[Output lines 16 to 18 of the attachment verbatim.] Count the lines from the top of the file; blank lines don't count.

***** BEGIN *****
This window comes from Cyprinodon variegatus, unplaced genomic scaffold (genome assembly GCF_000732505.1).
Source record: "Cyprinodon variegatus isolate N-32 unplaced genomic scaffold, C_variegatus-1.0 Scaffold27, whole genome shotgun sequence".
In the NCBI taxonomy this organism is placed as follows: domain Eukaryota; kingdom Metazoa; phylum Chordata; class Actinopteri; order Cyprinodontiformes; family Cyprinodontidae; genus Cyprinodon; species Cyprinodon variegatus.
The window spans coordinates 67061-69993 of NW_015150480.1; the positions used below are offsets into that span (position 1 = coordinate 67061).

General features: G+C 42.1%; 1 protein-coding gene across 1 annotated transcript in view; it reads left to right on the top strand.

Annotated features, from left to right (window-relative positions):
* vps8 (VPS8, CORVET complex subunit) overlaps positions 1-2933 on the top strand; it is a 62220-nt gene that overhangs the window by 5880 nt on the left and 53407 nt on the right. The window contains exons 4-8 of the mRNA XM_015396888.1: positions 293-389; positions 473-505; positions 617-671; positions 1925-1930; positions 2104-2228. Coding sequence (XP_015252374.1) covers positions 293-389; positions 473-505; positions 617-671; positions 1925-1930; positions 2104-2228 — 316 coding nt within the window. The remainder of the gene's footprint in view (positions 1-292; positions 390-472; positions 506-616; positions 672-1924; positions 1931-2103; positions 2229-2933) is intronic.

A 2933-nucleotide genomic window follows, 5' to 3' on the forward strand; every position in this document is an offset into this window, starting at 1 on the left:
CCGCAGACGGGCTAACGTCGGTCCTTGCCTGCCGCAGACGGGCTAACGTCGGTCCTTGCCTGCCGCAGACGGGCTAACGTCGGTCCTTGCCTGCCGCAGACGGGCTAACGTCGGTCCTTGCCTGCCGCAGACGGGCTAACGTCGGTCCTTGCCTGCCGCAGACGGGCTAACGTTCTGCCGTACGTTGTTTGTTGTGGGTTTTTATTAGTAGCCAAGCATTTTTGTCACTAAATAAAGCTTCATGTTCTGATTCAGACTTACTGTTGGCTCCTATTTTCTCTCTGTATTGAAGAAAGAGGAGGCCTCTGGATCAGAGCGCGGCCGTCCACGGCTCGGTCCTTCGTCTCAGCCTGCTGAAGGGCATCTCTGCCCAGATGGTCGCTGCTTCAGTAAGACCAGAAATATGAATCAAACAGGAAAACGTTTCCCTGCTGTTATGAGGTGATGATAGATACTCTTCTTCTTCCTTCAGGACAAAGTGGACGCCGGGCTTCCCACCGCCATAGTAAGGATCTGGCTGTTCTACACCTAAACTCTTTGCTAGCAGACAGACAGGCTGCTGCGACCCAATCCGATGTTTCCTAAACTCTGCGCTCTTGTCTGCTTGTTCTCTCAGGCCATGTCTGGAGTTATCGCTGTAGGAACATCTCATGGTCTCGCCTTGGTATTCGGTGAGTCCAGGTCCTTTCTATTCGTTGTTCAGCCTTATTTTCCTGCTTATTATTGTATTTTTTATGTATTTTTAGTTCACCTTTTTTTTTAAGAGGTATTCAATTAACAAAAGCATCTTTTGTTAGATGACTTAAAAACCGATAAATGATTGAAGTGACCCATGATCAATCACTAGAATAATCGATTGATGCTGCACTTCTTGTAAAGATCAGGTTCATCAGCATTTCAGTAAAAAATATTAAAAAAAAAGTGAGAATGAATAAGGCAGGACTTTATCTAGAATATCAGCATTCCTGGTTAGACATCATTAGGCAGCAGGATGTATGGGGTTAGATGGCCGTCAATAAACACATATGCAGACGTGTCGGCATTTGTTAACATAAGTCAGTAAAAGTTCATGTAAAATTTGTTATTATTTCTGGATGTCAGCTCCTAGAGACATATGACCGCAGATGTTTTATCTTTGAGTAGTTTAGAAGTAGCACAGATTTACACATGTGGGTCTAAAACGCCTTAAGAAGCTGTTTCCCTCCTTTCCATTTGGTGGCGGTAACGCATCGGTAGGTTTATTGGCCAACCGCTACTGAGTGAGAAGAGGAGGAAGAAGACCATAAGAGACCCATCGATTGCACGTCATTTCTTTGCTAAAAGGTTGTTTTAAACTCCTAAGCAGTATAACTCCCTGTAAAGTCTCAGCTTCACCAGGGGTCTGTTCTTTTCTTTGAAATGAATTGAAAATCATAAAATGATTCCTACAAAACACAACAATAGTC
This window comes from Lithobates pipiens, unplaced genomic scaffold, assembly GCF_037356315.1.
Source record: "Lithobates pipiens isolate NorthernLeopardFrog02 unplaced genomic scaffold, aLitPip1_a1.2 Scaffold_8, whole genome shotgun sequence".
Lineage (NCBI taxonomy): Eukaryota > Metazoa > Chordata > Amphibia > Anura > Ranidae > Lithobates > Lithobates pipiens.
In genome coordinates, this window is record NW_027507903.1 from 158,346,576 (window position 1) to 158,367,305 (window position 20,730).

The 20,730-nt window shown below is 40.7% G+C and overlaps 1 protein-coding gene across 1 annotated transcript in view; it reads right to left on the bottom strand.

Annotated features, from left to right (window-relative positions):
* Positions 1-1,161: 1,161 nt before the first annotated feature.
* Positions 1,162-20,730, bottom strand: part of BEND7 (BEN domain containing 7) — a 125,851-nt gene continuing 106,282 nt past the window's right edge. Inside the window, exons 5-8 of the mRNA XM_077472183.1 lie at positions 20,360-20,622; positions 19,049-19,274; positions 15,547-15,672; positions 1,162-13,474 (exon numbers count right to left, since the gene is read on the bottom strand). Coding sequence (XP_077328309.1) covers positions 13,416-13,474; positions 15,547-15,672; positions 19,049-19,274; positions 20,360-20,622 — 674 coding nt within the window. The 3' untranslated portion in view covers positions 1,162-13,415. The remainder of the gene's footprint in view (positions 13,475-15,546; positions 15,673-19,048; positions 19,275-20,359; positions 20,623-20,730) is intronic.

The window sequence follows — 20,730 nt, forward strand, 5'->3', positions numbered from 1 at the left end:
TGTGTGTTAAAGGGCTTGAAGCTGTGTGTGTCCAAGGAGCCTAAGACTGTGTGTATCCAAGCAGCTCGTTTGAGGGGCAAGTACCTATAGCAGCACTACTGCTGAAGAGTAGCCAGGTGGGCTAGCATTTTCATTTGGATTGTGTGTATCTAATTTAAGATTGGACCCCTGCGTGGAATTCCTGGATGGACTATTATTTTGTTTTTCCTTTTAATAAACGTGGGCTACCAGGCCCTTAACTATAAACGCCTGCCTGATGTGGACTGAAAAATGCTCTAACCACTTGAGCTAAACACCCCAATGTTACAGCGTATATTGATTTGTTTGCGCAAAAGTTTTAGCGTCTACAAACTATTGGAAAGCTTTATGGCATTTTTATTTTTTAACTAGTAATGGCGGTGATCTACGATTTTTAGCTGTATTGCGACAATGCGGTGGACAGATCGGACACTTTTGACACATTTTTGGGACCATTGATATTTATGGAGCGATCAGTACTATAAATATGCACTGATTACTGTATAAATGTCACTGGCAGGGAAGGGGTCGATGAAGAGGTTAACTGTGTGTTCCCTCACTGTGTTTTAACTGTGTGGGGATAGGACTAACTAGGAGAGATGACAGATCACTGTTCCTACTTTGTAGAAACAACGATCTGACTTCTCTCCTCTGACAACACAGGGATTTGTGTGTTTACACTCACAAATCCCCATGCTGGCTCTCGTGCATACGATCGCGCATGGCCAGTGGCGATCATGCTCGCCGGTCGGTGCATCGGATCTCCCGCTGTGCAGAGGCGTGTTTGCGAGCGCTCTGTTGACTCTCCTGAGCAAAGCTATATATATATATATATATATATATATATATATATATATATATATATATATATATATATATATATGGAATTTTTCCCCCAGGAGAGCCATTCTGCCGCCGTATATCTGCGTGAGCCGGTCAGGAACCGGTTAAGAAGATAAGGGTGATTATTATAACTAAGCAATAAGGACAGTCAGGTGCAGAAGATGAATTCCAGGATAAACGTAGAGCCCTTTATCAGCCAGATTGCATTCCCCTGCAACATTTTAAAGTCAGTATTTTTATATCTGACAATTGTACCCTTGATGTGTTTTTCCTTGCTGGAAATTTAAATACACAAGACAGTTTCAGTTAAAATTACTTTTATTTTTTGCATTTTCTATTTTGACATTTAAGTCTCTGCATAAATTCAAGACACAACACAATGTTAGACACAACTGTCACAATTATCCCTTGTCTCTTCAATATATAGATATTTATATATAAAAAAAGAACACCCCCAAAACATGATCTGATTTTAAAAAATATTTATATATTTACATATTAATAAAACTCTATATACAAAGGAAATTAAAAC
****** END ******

* Positions 1-1,161: 1,161 nt before the first annotated feature.
* Positions 1,162-20,730, bottom strand: part of BEND7 (BEN domain containing 7) — a 125,851-nt gene continuing 106,282 nt past the window's right edge. Inside the window, exons 5-8 of the mRNA XM_077472183.1 lie at positions 20,360-20,622; positions 19,049-19,274; positions 15,547-15,672; positions 1,162-13,474 (exon numbers count right to left, since the gene is read on the bottom strand). Coding sequence (XP_077328309.1) covers positions 13,416-13,474; positions 15,547-15,672; positions 19,049-19,274; positions 20,360-20,622 — 674 coding nt within the window. The 3' untranslated portion in view covers positions 1,162-13,415. The remainder of the gene's footprint in view (positions 13,475-15,546; positions 15,673-19,048; positions 19,275-20,359; positions 20,623-20,730) is intronic.

The window sequence follows — 20,730 nt, forward strand, 5'->3', positions numbered from 1 at the left end: